NEW YORK - Orioles second baseman Brian Roberts was aware that he has been in a pretty good groove at the plate lately and that his doubles total was mounting. After all, nearly 30 percent of his hits have gone for two bases.
But the fact that he is vastly approaching a team record was breaking news to the Orioles' leadoff batter.
With Roberts' third-inning double Saturday, his 43rd of the season, he moved into a tie with Roberto Alomar (1996) and Delino DeShields (2000) for third place on the team's all-time single-season list.
Cal Ripken occupies the top two spots, hitting 47 doubles in 1983 and 46 in 1991.
"Any time you're on a list in Orioles history, it's something I'm proud of," Roberts said. "Any time you're on with Cal, that's pretty good."
Roberts' previous high was 22 last season, but this is his first full season as the everyday second baseman. He already has 531 at-bats after beginning last year in Triple-A Ottawa and totaling 460.
"I think you get comfortable when you're in the lineup playing every day and that probably has a lot to do with it," he said. "This is the kind of hitter I've always been. I don't really have the home run power, but I have some speed and I can get doubles on some balls that probably other hitters can't."
Roberts has hit in eight straight games, going 13-for-32 during that span. He has also hit safely in 24 of his past 27 games.
Roberts went 1-for-4 yesterday but couldn't drive in the go-ahead run in the ninth with men on first and third base and one out. He grounded out as the runners held.
"Offensively, he's done a really good job," Orioles manager Lee Mazzilli said. "And he's a complete player. He steals bases. He plays defense."
Brown: `lapse of control'
Meeting with reporters for the first time since Friday, when he broke two bones in his non-throwing hand after punching a wall, Yankees pitcher Kevin Brown apologized to his teammates, the New York fans and the organization for having a "momentarily lapse of control."
Wearing a soft cast after surgery to insert two pins in his wrist, Brown said that he has no doubt he'll return to the mound this season.
"The burden is mine," said Brown, who attributed his frustration to injuries and not performing up to his own expectations. "It was a mistake that I made. ... If there was any way in the world I could take it back, I would."
The best-case scenario has Brown returning in three weeks, though he could miss the rest of the season.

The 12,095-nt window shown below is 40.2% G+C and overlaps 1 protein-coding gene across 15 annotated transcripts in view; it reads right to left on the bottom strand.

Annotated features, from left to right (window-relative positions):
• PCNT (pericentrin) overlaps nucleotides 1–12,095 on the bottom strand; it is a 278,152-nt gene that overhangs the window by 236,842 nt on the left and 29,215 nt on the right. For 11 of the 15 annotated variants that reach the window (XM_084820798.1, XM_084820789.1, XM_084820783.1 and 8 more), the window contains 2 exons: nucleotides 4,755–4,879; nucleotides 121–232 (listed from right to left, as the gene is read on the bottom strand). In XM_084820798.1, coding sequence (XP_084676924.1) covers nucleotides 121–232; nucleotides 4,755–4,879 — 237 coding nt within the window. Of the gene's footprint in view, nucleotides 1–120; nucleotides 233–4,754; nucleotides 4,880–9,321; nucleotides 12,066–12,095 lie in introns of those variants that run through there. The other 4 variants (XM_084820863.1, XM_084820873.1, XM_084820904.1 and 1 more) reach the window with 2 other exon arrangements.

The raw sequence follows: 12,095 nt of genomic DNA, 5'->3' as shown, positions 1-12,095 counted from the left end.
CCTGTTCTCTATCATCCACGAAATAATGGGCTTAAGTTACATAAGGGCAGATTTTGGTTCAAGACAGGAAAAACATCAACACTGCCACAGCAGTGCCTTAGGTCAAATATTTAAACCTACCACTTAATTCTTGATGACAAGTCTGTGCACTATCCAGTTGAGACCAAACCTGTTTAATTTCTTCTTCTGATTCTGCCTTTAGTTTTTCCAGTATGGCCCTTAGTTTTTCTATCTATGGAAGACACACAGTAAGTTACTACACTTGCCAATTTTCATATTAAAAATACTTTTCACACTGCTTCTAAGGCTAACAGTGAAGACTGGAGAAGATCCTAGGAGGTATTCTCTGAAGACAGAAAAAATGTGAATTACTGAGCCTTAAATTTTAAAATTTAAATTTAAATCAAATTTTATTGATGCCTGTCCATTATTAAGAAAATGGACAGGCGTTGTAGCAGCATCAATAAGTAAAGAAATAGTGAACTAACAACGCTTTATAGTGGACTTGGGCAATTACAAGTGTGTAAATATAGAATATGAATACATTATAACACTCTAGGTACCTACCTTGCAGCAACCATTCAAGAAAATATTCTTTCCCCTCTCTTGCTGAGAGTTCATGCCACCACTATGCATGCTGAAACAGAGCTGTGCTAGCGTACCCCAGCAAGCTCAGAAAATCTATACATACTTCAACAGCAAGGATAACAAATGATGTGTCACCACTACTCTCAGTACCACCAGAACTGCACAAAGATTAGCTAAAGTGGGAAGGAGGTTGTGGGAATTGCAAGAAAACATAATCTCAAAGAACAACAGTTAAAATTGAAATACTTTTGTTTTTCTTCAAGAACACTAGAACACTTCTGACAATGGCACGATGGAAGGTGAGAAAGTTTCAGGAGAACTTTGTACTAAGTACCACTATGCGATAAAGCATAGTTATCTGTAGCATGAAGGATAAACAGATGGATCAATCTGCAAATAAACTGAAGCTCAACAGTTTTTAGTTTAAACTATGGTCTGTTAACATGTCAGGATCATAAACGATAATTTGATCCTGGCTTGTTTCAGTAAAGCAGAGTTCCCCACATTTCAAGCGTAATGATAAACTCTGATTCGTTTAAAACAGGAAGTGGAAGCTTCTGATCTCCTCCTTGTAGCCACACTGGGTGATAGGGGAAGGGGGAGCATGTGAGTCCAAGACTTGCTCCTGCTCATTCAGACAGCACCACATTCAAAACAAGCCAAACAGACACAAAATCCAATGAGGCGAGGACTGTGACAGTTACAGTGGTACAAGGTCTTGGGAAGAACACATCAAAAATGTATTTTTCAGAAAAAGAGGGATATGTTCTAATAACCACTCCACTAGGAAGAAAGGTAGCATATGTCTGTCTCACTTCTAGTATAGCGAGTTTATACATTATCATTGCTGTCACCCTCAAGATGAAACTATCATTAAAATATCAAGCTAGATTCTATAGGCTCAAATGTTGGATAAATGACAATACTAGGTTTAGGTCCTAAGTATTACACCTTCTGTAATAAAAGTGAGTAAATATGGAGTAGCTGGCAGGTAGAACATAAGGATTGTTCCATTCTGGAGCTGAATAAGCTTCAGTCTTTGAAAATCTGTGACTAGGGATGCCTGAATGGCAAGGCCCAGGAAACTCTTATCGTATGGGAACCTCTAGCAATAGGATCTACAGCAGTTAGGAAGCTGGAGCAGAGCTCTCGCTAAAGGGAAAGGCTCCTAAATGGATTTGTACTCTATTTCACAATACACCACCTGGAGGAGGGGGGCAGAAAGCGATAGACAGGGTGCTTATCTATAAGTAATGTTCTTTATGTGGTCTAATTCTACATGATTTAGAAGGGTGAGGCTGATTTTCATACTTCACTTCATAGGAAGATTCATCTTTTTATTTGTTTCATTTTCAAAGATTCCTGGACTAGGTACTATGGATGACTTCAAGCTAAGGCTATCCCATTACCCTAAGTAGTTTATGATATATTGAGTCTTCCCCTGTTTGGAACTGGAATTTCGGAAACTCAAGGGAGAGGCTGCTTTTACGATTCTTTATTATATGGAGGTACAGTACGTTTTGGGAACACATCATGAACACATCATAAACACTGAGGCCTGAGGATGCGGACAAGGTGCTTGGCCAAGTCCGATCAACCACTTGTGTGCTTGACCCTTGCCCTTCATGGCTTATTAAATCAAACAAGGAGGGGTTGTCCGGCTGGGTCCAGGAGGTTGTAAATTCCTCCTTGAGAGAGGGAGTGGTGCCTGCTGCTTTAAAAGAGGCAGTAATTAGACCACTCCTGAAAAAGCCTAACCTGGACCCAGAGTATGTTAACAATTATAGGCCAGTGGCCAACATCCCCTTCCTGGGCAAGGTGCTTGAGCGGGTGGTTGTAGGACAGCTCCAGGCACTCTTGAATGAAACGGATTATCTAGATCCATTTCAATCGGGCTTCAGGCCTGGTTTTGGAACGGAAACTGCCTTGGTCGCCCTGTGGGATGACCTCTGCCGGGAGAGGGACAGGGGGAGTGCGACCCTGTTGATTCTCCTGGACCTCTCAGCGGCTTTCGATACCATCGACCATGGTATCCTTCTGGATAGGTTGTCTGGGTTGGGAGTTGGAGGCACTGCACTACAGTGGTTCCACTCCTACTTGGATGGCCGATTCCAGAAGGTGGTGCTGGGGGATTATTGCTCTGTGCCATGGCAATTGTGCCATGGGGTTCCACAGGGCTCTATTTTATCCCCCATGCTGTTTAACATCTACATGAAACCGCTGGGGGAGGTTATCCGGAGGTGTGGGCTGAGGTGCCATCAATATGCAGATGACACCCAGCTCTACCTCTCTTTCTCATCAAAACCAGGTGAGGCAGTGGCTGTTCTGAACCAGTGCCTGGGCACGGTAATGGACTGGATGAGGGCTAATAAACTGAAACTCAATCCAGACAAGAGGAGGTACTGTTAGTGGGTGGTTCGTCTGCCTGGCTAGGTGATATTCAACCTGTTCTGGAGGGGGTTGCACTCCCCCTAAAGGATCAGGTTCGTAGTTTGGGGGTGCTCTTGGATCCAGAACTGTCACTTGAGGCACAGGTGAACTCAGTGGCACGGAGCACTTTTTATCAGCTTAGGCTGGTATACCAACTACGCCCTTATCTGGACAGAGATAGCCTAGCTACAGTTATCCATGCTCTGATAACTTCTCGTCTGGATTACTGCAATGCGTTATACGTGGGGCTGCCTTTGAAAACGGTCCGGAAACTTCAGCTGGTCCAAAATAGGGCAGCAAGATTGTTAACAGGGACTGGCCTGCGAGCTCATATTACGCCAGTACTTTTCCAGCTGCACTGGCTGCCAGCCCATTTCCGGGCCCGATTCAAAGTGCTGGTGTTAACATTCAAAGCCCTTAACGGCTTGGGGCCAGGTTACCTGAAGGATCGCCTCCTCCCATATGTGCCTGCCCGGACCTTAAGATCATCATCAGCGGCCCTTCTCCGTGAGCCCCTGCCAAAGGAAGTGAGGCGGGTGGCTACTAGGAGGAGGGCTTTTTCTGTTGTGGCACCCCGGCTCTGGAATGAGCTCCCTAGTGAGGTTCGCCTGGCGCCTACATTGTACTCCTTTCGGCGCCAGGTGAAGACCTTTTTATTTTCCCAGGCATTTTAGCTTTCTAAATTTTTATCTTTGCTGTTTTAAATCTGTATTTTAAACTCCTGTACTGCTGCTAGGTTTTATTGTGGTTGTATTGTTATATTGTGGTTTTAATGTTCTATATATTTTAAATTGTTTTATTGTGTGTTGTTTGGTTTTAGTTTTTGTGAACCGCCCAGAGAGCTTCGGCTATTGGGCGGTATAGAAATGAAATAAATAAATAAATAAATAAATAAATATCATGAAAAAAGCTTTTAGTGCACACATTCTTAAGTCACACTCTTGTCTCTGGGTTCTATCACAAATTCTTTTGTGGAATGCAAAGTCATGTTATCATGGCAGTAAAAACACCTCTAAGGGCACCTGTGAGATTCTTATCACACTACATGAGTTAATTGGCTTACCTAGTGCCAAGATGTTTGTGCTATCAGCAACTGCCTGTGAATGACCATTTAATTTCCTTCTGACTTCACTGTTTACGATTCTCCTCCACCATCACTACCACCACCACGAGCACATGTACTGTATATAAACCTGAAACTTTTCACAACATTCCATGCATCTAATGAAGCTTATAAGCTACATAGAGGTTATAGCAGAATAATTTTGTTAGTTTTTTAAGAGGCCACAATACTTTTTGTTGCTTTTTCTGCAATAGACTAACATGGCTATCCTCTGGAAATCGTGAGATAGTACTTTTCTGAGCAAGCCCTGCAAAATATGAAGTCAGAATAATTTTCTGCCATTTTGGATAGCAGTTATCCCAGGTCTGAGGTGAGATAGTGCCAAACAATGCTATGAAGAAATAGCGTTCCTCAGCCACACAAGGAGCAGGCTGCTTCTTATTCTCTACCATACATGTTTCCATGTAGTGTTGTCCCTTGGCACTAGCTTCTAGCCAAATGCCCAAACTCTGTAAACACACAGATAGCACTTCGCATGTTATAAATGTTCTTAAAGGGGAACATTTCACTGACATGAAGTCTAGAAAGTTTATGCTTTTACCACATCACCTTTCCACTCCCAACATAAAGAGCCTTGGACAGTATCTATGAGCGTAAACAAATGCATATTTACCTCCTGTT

Seeking to learn more about a wide-eyed, 23-year-old outfielder whose contract had just been purchased from Double-A Bowie earlier that night, a reporter asked Val Majewski about his favorite baseball team growing up.
Still shocked to be standing in a major league clubhouse, Majewski, who joined the Orioles on Aug. 18, glanced to his left and right to make sure none of his teammates were listening. In a mere whisper, he invoked the name of the dreaded Yankees.
Growing up in Freehold, N.J., and playing at Rutgers University, Majewski saw plenty of games from the stands at Yankee Stadium, but he had never been on the field until Friday. The newness of the experience was written all over his youthful face.
Majewski emerged from the Orioles' clubhouse early and watched intently as the Yankees took batting practice. At times, he looked as if he were in a trance.
"When we walked into the stadium, I got chills just knowing what's gone on here," he said.
Only his immediate family sought tickets. Friends called to wish him good luck.
"I'm one of the new guys," he said, "so I'm in no position to ask anyone for extra tickets."
Around the horn
With his home run, Rafael Palmeiro passed Ripken for 12th place on the all-time total-base list with 5,174. ... The Orioles are expected to add at least two pitchers tomorrow from Triple-A Ottawa. Rick Bauer and Matt Riley, who have both spent time with the Orioles this season, are candidates. Mazzilli said he'll use the call-ups for spot starts and could possibly go to a six-man rotation.
Sun staff writer Roch Kubatko contributed to this article.